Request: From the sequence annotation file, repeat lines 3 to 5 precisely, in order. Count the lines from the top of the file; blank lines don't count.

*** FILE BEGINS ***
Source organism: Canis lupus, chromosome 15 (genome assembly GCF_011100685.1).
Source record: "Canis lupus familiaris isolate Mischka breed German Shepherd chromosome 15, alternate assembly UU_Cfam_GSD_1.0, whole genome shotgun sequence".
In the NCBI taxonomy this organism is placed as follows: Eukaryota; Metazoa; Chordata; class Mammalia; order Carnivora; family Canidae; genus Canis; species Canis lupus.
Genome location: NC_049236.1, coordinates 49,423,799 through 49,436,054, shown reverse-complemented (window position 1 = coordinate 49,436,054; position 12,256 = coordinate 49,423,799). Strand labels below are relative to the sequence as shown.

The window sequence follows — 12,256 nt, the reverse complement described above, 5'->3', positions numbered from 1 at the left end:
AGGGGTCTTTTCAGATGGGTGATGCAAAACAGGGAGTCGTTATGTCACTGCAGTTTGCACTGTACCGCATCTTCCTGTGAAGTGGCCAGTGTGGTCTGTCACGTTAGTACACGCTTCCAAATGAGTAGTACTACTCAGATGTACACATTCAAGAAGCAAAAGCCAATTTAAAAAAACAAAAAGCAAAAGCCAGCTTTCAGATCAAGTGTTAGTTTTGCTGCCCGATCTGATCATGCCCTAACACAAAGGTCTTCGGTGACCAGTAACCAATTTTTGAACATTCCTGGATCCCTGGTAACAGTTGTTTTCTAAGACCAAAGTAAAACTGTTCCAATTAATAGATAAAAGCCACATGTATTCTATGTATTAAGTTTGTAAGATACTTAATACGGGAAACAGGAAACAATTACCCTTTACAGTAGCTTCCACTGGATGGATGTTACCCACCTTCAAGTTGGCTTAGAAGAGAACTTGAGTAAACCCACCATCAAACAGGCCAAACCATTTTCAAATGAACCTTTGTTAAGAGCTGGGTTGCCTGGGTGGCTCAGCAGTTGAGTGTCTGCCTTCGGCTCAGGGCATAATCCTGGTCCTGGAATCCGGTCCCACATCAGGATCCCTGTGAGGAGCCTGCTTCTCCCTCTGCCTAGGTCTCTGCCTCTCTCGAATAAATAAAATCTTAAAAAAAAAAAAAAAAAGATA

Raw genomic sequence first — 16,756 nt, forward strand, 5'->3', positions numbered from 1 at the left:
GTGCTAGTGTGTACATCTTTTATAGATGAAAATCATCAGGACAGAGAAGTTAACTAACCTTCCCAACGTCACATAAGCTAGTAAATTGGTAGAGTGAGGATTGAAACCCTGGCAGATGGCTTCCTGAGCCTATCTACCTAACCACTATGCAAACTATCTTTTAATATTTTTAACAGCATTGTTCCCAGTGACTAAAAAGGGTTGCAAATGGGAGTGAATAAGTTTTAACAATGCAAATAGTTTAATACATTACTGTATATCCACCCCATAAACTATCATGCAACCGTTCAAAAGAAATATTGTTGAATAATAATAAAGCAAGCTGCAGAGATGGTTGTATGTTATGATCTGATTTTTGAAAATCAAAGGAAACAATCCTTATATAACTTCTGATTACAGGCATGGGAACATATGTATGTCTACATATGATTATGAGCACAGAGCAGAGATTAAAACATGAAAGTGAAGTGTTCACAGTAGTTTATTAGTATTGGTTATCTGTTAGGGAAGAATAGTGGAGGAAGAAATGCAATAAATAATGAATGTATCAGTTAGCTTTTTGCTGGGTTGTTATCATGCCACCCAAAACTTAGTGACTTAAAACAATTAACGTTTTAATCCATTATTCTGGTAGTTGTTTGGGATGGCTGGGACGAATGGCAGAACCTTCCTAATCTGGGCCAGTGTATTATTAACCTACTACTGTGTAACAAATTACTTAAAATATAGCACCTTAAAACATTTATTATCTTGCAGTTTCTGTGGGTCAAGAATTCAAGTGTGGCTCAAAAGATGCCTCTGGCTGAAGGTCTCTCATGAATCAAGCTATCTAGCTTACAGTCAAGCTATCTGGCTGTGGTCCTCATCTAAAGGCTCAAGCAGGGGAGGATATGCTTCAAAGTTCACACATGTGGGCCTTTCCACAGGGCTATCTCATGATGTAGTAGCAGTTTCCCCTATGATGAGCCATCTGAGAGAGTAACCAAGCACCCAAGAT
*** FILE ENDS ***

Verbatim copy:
In the NCBI taxonomy this organism is placed as follows: Eukaryota; Metazoa; Chordata; class Mammalia; order Carnivora; family Canidae; genus Canis; species Canis lupus.
Genome location: NC_049236.1, coordinates 49,423,799 through 49,436,054, shown reverse-complemented (window position 1 = coordinate 49,436,054; position 12,256 = coordinate 49,423,799). Strand labels below are relative to the sequence as shown.

The window sequence follows — 12,256 nt, the reverse complement described above, 5'->3', positions numbered from 1 at the left end: